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Lake Urmia

Lake Urmia
Lake Urmia from space in 1984
Type salt (hypersaline) lake
Primary inflows Zarriné-Rūd, Simineh-Rūd, Mahabad River, Gadar River, Barandouz River, Shahar River, Nazlou River, Zola River, Qatur River, Kaftar Ali Chay, Aji Chay, Boyuk Chay, Rudkhaneh-ye Qal'eh Chay, Qobi Chay, Rudkhaneh-ye Mordaq, Leylan River
Primary outflows none: all water entering the lake is lost through evaporation
Basin countries Iran
Max. length 140 km (87 mi)
Max. width 55 km (34 mi)
Surface area 5,200 km2 (2,000 sq mi)
Max. depth 16 m (52 ft)
Salinity 217–235 g L-1 Na–(Mg)–Cl–(SO4) brine[1]
8–11% in spring, 26-28% in late autumn[2]
Islands 102 (see list)
Diminishing of surface of lake Urmia
Urmia Lake, NW Iran, September 2015 from Emirates flight EK015

Lake Urmia (Persian: Daryāche-ye Orūmiye دریاچه ارومیه‎‎, Azerbaijani: Urmiya gölü اورمیا ﮔﺆﻟﻮ) is an endorheic salt lake in northwestern Iran near Iran's border with Turkey.[3][4] The lake is between the provinces of East Azerbaijan and West Azerbaijan in Iran, and west of the southern portion of the Caspian Sea. At its full size, it was the largest lake in the Middle East and the sixth largest saltwater lake on earth with a surface area of approximately 5,200 km² (2,000 mile²), 140 km (87 mi) length, 55 km (34 mi) width, and 16 m (52 ft) depth.[5] The lake has shrunk to 10% of its former size due to damming of the rivers that flow into it and pumping of groundwater from the area.[6]

Lake Urmia along with its once approximately 102 islands are protected as a national park by the Iranian Department of Environment.


  • Names and etymologies 1
  • History 2
  • Chemistry 3
  • Ecology 4
  • Palaeoecology 5
  • Islands 6
  • Basin rivers 7
  • Environmental rallies 8
    • In popular culture 8.1
  • See also 9
  • References 10
  • External links 11

Names and etymologies

Currently the lake is named after the provincial capital city of Urmia, originally an Assyrian name meaning Puddle of water. However, in the early 1930s, it was called Lake Rezaiyeh (Persian: دریاچه رضائیه‎‎) after Reza Shah Pahlavi. After the Iranian Revolution in the late 1970s the lake was renamed Urmia. Its ancient Old Persian name was Chichast (meaning, "glittering"–a reference to the glittering mineral particles suspended in the lake water and found along its shores). In medieval times it came to be known as Lake Kabuda (Kabodan),[7] from the word for "azure" in Persian, or 'կապույտ' ("Kapuyt/Gabuyd") in Armenian. Its Latin name was Lacus Matianus so it is referred to in some texts as Lake Matianus or Lake Matiene.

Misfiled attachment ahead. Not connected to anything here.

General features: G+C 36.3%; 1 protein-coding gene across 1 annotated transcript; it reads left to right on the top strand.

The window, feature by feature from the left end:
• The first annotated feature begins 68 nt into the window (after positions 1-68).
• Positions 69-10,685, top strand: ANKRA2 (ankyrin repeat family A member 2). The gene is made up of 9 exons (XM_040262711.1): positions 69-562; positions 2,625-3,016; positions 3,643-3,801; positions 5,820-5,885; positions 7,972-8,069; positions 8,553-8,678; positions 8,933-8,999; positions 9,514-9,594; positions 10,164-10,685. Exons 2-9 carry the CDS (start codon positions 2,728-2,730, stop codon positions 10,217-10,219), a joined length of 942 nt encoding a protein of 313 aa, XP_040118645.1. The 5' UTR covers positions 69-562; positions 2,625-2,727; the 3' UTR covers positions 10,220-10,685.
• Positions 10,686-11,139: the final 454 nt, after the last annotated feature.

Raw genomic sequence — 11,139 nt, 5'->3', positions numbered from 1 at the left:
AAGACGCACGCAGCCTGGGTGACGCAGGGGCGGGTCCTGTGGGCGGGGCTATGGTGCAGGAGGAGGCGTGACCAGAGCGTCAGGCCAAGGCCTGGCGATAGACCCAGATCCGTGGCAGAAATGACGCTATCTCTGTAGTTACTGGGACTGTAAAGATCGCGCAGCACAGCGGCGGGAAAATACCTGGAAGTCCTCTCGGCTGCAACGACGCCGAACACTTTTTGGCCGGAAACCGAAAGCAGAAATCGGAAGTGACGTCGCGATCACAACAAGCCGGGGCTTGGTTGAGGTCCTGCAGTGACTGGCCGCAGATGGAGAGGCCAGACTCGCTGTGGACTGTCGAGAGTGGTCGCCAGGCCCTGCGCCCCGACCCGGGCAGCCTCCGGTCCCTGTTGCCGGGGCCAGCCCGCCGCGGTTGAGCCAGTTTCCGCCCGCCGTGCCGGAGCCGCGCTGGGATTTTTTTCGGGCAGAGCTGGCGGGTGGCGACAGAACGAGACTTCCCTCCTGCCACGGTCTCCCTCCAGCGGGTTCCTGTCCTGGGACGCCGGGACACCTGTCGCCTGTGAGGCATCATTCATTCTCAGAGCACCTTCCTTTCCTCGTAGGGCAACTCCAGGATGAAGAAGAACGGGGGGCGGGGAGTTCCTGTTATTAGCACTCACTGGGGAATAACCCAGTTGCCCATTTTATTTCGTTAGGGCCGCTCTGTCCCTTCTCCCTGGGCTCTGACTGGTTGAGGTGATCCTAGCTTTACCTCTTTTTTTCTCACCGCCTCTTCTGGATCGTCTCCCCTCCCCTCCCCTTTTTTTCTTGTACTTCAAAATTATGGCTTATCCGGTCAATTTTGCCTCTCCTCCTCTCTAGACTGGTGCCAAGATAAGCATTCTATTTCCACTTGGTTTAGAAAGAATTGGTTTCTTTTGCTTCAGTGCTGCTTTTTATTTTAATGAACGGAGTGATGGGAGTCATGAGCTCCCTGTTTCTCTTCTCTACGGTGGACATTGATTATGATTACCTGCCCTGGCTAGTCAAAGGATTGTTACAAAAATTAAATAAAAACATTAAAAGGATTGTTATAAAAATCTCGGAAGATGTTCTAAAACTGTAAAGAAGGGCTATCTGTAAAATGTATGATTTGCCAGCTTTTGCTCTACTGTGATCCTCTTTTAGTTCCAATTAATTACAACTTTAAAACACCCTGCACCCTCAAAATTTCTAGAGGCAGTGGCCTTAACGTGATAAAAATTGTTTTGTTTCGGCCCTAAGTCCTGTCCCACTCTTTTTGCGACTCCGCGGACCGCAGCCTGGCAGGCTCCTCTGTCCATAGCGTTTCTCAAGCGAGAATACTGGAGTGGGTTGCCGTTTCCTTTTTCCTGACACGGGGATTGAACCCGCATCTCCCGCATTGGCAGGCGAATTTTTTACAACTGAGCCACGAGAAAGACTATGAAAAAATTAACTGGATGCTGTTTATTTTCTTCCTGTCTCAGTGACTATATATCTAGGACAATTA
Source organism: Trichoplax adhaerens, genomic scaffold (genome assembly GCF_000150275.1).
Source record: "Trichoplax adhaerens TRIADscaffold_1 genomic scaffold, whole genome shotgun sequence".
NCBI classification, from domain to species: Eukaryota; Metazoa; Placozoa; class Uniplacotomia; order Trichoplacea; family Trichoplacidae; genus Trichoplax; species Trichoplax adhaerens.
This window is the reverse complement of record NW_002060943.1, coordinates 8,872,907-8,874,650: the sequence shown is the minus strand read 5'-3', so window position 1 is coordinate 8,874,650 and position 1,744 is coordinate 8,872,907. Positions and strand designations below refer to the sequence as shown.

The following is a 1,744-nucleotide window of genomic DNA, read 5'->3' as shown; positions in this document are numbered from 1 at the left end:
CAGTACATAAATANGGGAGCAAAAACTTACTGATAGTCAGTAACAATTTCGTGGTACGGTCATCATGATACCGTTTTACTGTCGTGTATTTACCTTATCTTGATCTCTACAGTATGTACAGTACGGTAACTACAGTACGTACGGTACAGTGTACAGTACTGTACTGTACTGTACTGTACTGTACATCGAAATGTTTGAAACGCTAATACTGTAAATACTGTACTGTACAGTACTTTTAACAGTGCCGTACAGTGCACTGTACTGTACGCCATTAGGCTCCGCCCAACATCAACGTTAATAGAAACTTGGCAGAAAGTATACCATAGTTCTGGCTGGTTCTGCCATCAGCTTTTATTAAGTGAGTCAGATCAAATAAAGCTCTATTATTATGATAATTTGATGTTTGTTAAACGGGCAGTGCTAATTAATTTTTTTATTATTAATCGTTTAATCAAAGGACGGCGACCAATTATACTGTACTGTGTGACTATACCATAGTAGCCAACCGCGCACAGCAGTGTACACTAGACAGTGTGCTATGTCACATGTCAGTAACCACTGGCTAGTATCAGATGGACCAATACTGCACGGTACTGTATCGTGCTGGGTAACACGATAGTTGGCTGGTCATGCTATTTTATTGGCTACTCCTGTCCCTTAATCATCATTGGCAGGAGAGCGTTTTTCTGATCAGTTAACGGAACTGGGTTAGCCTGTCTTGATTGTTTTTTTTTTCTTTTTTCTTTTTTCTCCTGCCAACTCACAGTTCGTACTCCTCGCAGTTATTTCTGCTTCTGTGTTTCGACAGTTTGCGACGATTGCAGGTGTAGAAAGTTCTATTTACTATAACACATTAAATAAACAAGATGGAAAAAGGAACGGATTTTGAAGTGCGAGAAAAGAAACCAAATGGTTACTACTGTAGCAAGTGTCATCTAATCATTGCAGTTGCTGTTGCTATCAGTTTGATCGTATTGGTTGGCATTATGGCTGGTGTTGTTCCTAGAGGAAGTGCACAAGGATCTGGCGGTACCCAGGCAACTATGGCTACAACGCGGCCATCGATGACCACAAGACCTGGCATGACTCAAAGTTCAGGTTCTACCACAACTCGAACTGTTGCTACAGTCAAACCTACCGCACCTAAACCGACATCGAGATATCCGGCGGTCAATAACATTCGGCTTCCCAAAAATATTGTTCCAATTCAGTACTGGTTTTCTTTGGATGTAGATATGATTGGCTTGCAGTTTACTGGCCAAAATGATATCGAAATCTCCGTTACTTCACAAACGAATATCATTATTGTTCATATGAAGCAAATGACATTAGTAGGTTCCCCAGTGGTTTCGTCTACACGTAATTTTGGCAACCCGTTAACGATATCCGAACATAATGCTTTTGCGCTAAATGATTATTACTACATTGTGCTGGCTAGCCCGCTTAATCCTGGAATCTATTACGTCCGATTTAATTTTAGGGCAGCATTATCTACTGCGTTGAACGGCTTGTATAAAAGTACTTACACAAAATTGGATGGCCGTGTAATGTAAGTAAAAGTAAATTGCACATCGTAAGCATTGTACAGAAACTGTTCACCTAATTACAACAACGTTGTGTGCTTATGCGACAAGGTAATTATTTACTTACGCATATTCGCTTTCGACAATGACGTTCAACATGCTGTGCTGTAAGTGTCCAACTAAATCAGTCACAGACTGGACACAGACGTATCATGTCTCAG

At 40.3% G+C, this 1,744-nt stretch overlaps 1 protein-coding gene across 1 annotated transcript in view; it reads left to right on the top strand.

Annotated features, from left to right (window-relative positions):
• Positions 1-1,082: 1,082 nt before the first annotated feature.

Locally, the lake is referred to in Persian as دریاچه ارومیه, Daryāche-ye Orūmiye; in Azerbaijani as Urmu gölü, ﺍﻭﺭﻣﻮ ﮔﺆﻟﻮ, and in Kurdish as Wermy. The Armenian name is Կապուտան ծով, Kaputan ts'ov.


One of the early mentions of Lake Urmia is from the Assyrian records from 9th century BCE. There, in the records of Shalmaneser III (reign 858–824 BCE), two names are mentioned in the area of Lake Urmia: Parsuwash (i.e. the Persians) and Matai (i.e. the Mitanni). It is not completely clear whether these referred to places or tribes or what their relationship was to the subsequent list of personal names and "kings". But Matais were Medes and linguistically the name Parsuwash matches the Old Persian word pārsa, an Achaemenid ethnolinguistic designation.[8]

The lake was the center of the Mannaean Kingdom. A potential Mannaean settlement, represented by the ruin mound of Hasanlu, was on the south side of the lake. Mannae was overrun by the people who were called Matiani or Matieni, an Iranian people variously identified as Scythian, Saka, Sarmatian, or Cimmerian. It is not clear whether the lake took its name from the people or the people from the lake, but the country came to be called Matiene or Matiane, and gave the lake its Latin name.

In the last five hundred years the area around Lake Urmia has been home to Iranians, Kurds, Assyrians, Armenians, and Azeris.